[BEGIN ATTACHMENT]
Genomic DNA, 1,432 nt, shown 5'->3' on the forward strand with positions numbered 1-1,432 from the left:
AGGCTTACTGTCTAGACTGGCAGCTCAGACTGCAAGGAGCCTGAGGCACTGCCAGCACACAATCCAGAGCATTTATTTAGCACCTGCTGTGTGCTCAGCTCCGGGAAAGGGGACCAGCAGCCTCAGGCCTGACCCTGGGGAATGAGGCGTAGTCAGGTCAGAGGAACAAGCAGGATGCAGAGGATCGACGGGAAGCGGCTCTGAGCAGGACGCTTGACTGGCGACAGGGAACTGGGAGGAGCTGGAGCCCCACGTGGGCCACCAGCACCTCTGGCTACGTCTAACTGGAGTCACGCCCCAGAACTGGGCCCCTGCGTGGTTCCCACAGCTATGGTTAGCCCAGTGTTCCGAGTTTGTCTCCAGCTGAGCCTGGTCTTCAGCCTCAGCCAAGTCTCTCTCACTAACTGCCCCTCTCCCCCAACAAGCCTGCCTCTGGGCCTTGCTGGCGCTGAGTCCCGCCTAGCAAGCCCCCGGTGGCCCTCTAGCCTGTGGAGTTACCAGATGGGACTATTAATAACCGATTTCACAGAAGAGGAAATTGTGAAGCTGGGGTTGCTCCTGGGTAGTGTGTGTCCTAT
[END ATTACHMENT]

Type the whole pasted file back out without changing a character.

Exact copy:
Genomic DNA, 1,432 nt, shown 5'->3' on the forward strand with positions numbered 1-1,432 from the left:
AGGCTTACTGTCTAGACTGGCAGCTCAGACTGCAAGGAGCCTGAGGCACTGCCAGCACACAATCCAGAGCATTTATTTAGCACCTGCTGTGTGCTCAGCTCCGGGAAAGGGGACCAGCAGCCTCAGGCCTGACCCTGGGGAATGAGGCGTAGTCAGGTCAGAGGAACAAGCAGGATGCAGAGGATCGACGGGAAGCGGCTCTGAGCAGGACGCTTGACTGGCGACAGGGAACTGGGAGGAGCTGGAGCCCCACGTGGGCCACCAGCACCTCTGGCTACGTCTAACTGGAGTCACGCCCCAGAACTGGGCCCCTGCGTGGTTCCCACAGCTATGGTTAGCCCAGTGTTCCGAGTTTGTCTCCAGCTGAGCCTGGTCTTCAGCCTCAGCCAAGTCTCTCTCACTAACTGCCCCTCTCCCCCAACAAGCCTGCCTCTGGGCCTTGCTGGCGCTGAGTCCCGCCTAGCAAGCCCCCGGTGGCCCTCTAGCCTGTGGAGTTACCAGATGGGACTATTAATAACCGATTTCACAGAAGAGGAAATTGTGAAGCTGGGGTTGCTCCTGGGTAGTGTGTGTCCTAT